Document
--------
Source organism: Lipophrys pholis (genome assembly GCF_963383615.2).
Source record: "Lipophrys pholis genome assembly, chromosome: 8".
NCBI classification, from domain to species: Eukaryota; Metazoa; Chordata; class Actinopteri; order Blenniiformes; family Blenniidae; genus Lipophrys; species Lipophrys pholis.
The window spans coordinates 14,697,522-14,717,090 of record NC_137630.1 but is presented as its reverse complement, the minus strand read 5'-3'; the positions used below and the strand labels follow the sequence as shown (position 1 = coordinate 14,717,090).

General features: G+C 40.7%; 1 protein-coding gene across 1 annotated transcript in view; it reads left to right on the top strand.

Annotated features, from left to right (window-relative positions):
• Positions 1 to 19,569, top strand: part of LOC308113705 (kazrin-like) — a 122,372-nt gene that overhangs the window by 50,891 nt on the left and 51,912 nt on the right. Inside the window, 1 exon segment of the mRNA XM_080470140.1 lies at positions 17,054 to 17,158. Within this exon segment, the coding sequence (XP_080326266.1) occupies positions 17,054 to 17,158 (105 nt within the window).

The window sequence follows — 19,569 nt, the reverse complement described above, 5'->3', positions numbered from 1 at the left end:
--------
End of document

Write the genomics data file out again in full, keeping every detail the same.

Source organism: Lipophrys pholis (genome assembly GCF_963383615.2).
Source record: "Lipophrys pholis genome assembly, chromosome: 8".
NCBI classification, from domain to species: Eukaryota; Metazoa; Chordata; class Actinopteri; order Blenniiformes; family Blenniidae; genus Lipophrys; species Lipophrys pholis.
The window spans coordinates 14,697,522-14,717,090 of record NC_137630.1 but is presented as its reverse complement, the minus strand read 5'-3'; the positions used below and the strand labels follow the sequence as shown (position 1 = coordinate 14,717,090).

General features: G+C 40.7%; 1 protein-coding gene across 1 annotated transcript in view; it reads left to right on the top strand.

Annotated features, from left to right (window-relative positions):
• Positions 1 to 19,569, top strand: part of LOC308113705 (kazrin-like) — a 122,372-nt gene that overhangs the window by 50,891 nt on the left and 51,912 nt on the right. Inside the window, 1 exon segment of the mRNA XM_080470140.1 lies at positions 17,054 to 17,158. Within this exon segment, the coding sequence (XP_080326266.1) occupies positions 17,054 to 17,158 (105 nt within the window).

The window sequence follows — 19,569 nt, the reverse complement described above, 5'->3', positions numbered from 1 at the left end: